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The Biden administration released its unclassified Missile Defense Review today, as part of the National Defense Strategy. As policy guidance to an increasingly broad enterprise, the 2022 MDR represents an opportunity to achieve greater alignment between U.S. air and missile defense efforts and strategic competition with China and Russia.
For much of the past 20 years, a consensus has existed across Republican and Democratic administrations and Congresses about fielding national missile defenses to counter unpredictable nuclear-armed regimes like North Korea and, potentially, Iran. Before walking away from this, there are a number of considerations to make that inform the case for sustaining and improving homeland missile defense as North Korean missile threats increase.
Russia's air and missile campaign is likely to backfire, steeling Ukraine’s resolve and prompting greater support from the West.
North America Is a Region, Too: An Integrated, Phased, and Affordable Approach to Air and Missile Defense for the Homeland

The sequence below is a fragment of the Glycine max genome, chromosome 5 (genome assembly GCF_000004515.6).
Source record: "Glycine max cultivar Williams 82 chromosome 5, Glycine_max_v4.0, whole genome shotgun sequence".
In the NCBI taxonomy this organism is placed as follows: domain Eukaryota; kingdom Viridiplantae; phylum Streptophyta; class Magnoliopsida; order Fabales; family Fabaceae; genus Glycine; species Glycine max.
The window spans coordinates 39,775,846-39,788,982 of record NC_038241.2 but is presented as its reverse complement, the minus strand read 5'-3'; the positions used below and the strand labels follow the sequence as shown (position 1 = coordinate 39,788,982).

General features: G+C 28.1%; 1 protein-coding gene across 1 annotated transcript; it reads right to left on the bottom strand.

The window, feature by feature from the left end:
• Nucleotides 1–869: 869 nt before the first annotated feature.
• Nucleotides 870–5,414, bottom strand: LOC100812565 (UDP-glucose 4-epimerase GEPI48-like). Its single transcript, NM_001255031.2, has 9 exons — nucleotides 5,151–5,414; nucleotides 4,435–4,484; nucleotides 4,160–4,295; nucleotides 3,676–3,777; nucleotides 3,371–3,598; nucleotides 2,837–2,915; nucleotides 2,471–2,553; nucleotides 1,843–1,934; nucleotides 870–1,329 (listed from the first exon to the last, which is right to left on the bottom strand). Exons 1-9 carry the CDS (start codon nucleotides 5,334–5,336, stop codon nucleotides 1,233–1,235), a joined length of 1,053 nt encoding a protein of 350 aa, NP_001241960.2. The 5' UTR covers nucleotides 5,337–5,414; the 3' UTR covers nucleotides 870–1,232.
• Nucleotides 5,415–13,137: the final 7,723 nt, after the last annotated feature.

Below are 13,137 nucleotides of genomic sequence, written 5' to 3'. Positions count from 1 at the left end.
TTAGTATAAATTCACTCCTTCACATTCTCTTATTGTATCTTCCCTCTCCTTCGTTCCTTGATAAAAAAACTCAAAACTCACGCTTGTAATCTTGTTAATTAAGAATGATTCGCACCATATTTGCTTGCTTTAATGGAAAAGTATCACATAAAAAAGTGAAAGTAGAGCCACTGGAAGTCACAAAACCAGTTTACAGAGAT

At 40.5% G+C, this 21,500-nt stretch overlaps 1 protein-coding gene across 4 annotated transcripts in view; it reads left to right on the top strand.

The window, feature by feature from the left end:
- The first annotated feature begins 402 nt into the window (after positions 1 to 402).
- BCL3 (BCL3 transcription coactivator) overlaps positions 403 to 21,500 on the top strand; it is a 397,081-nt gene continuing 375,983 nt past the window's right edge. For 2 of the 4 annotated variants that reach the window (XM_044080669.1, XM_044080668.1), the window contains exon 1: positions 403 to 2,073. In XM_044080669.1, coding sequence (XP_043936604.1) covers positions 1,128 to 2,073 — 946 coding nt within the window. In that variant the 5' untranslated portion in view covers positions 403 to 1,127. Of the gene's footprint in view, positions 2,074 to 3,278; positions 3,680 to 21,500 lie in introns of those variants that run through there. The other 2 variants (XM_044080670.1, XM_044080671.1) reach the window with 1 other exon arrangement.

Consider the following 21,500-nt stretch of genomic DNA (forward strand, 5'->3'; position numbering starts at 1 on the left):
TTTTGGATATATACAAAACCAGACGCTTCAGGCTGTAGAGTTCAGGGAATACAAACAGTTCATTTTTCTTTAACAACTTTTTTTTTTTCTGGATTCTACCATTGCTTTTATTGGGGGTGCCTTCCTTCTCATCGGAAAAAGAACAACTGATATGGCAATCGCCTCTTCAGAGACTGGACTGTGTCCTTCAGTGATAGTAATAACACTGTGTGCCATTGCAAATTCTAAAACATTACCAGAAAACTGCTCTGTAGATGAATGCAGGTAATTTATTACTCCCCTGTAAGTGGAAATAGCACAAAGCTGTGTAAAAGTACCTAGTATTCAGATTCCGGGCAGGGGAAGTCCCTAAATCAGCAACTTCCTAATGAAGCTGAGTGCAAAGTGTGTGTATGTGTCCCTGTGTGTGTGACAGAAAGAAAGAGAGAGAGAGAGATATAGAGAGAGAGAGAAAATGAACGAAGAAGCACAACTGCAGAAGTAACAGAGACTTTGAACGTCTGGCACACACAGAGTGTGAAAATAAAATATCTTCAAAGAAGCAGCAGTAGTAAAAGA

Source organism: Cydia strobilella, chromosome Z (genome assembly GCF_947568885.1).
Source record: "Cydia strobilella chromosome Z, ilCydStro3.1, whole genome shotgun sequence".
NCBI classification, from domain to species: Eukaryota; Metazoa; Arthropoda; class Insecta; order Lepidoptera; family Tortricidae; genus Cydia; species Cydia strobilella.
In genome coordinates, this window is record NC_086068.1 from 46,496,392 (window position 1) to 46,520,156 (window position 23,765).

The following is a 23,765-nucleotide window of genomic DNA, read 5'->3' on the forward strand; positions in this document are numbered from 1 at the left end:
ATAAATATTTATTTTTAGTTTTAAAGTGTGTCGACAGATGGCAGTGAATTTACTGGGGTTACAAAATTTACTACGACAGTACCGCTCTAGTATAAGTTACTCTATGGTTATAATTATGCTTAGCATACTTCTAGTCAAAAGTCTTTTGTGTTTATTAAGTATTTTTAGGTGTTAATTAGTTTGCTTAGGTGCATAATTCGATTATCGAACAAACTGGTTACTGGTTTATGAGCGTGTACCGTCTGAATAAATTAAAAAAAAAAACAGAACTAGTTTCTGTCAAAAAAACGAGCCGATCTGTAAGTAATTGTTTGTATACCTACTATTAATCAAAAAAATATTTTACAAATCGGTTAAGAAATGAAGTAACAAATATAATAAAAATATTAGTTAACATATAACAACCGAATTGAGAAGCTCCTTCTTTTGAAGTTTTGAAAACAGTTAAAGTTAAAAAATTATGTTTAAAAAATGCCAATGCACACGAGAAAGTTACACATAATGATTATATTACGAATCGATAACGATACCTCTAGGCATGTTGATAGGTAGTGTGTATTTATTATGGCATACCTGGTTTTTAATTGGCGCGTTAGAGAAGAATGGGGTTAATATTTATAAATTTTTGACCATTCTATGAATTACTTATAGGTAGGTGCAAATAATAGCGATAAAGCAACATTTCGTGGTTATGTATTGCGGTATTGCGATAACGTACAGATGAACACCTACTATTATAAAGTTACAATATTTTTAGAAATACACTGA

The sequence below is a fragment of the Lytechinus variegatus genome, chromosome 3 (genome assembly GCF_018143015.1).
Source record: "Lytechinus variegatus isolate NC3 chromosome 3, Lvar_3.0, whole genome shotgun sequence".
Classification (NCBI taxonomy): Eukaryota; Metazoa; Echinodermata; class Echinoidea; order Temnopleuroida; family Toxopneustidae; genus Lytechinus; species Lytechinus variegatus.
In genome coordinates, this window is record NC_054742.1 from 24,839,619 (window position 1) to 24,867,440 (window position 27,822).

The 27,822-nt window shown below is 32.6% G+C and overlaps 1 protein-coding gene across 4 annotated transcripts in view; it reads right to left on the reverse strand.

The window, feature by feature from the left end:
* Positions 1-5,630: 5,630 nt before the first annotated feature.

This report explores the strategic significance of air and missile defense for the homeland and develops and costs a defense architecture.
On July 14, the CSIS Missile Defense Project hosted a full-day conference on U.S. homeland cruise missile defense.
This report provides a fresh assessment of key issues related to boost-phase defense, including the ways missile threats are evolving and broader technological trends.
On June 24, the CSIS Missile Defense Project was pleased to rollout our new report on boost-phase missile defense.
On May 27, the CSIS Missile Defense Project was pleased to welcome Australian Army Major General Simon Stuart for a conversation on the Australian Army's modernization programs as it responds to a time of accelerating and converging change.
On May 23, the CSIS Missile Defense Project was pleased to welcome back Vice Admiral Jon Hill, Director of the Missile Defense Agency, to speak on the Agency's FY 2023 programs, priorities, and budgets.